Many websites are not at all friendly for visitors using mobile devices or tablet computers. The current craze for QR codes reveals that many website owners are being very lazy in this regard: when the QR code is scanned using a smartphone your are nearly always taken to an mobile unfriendly landing page. There are a few notable exceptions such as Rightmove where there is clever switching of presentation for mobile and desktop devices. An alternative approach is to design a fluid layout that looks good on a very wide range of screen sizes. This is the approach we chose when updating the Tech-Trends website to make it more mobile friendly. Many other websites could do with following the same process as us.
A good website design has the platform (webserver and supporting software), content, and styling completely independent of each other. This approach saves huge amounts of time in maintenance and therefore has strong cost implications for website ownership. So if your site is not built with a CMS (Content Mangement System) now is a good time to think about updating.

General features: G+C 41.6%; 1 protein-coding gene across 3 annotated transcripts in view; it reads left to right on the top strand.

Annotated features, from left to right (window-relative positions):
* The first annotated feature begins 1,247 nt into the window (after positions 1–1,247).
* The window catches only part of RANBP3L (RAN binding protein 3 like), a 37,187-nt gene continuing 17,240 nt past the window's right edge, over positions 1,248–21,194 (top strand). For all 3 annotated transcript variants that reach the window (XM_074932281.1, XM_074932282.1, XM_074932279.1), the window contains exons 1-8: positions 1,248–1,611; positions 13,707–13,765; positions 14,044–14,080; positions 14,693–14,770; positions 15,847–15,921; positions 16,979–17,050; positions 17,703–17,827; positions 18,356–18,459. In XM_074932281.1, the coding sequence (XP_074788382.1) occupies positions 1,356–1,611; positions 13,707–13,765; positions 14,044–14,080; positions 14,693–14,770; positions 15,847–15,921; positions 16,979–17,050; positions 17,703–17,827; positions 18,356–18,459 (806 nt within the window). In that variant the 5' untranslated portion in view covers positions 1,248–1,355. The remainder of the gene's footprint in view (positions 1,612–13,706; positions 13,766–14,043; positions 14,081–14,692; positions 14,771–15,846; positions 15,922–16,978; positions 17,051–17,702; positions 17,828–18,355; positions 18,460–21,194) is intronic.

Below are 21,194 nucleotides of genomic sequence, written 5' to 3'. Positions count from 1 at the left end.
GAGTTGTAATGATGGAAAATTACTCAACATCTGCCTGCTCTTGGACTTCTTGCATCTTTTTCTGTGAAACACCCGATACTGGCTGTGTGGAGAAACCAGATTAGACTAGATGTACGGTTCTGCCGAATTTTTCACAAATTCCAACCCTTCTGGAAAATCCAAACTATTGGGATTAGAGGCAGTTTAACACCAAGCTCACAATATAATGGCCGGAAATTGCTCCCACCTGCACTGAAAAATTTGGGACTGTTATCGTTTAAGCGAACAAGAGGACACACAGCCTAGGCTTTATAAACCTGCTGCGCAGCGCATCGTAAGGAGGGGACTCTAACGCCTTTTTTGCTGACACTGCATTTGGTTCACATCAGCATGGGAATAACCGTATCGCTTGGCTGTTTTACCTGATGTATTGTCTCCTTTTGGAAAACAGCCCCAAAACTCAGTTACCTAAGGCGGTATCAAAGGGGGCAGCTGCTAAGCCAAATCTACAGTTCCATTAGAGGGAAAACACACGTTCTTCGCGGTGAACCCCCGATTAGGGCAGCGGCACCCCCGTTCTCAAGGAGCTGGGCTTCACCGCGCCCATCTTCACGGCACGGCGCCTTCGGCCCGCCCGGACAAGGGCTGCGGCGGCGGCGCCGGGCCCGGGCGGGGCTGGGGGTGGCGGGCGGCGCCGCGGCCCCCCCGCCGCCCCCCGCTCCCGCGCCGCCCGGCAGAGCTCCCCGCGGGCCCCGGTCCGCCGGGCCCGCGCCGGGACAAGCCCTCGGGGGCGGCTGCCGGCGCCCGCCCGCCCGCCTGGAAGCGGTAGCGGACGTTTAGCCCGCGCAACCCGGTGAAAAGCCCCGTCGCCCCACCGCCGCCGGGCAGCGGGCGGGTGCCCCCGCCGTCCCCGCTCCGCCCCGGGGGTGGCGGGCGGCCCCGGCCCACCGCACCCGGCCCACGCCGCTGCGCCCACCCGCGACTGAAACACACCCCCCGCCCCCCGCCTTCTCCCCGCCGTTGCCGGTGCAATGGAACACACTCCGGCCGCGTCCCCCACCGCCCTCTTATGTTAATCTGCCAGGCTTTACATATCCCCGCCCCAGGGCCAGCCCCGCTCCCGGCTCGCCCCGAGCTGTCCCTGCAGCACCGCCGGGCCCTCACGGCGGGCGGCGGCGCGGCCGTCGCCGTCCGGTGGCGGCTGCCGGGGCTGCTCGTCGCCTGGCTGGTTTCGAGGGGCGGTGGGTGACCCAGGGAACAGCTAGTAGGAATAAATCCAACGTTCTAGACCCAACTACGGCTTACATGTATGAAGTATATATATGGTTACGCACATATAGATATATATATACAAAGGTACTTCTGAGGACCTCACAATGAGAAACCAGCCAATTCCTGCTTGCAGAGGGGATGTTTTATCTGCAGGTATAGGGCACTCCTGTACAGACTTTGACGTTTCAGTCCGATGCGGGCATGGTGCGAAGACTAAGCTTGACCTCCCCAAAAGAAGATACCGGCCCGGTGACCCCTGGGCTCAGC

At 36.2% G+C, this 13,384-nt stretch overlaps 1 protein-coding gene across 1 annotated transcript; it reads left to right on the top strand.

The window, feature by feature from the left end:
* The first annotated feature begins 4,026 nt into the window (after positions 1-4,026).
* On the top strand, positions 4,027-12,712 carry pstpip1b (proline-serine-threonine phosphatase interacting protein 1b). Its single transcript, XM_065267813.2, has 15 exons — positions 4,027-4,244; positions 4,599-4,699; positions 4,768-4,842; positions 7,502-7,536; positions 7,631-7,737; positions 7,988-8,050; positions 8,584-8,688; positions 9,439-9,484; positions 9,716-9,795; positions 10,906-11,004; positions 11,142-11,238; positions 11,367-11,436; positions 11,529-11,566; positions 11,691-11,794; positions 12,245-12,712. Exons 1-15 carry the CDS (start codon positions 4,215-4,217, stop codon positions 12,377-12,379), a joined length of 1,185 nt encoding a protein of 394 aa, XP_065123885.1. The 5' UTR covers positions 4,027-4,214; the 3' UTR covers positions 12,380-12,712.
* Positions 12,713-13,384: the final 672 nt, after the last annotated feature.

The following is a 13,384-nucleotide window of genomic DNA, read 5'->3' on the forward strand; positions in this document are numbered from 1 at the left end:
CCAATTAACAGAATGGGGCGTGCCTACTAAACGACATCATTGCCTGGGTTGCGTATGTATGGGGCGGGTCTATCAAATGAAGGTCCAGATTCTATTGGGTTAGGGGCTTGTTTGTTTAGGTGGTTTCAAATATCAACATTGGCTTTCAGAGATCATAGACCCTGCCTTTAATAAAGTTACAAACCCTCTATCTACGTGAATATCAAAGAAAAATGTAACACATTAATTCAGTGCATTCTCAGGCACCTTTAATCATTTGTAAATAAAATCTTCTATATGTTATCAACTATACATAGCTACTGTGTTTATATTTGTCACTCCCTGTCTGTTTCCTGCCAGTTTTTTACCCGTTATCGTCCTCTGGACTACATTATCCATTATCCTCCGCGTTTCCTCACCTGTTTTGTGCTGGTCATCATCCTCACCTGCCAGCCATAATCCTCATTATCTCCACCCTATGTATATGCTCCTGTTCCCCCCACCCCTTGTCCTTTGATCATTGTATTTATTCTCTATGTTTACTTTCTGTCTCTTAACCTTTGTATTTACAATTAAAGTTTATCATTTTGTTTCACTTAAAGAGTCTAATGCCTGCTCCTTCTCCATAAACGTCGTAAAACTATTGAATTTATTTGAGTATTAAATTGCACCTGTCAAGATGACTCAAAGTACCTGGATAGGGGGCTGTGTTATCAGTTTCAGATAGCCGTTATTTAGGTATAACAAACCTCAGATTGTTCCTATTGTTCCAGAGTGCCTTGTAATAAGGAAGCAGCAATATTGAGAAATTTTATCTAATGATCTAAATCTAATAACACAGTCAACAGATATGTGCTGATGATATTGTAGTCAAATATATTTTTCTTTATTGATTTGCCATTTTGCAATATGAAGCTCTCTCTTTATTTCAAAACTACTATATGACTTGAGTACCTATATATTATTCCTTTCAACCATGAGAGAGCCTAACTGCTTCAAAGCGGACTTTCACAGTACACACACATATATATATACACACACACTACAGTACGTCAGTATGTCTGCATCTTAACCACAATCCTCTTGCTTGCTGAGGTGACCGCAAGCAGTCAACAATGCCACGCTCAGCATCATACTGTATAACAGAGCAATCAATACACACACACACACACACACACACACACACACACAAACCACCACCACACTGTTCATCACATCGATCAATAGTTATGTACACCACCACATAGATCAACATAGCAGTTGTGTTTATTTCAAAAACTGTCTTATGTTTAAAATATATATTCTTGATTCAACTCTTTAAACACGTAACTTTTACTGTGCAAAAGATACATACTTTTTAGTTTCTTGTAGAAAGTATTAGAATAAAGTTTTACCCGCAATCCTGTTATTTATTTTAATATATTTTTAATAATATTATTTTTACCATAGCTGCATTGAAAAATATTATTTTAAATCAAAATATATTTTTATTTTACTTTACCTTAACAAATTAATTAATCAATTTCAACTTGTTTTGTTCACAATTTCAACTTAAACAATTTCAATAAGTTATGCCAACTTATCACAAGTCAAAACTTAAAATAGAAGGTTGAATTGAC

Make sure your site meets all the W3C standards. We display the W3C logo's at the foot of every page for a reason. If your site has code errors then all the time and money you have spent developing may be wasted. I have just been looking at the website of a blue chip company and found some of the pages are blank on my combination of cumputer and browser!
Use a simple layout. All our menus are generated automatically from website content. We have removed sidebars that do not work well on mobile devices to create a single column format. For articles we have made use of teasers to summarise the full content. We have also made good use of taxonomy (keywords) so users can easily navigate to groups of pages on related topics. If we ever decided to display a gallery of images we would use thumbnails of equal size linking to the full image as this works over a wide range of screen sizes.
Remember Content is King when it comes to the user. Most users visit a website to get something they want, not to admire the layout. An attractive content free website, or one with confusing menus only navigable with a mouse will win no friends in the new mobile browsing age.
A final note. If anyone claims that they can help you set up a mobile website, check theirs out on a mobile device and the W3C validator. One such we checked out had 86 errors and was very, very limited in capability on the mobile screen.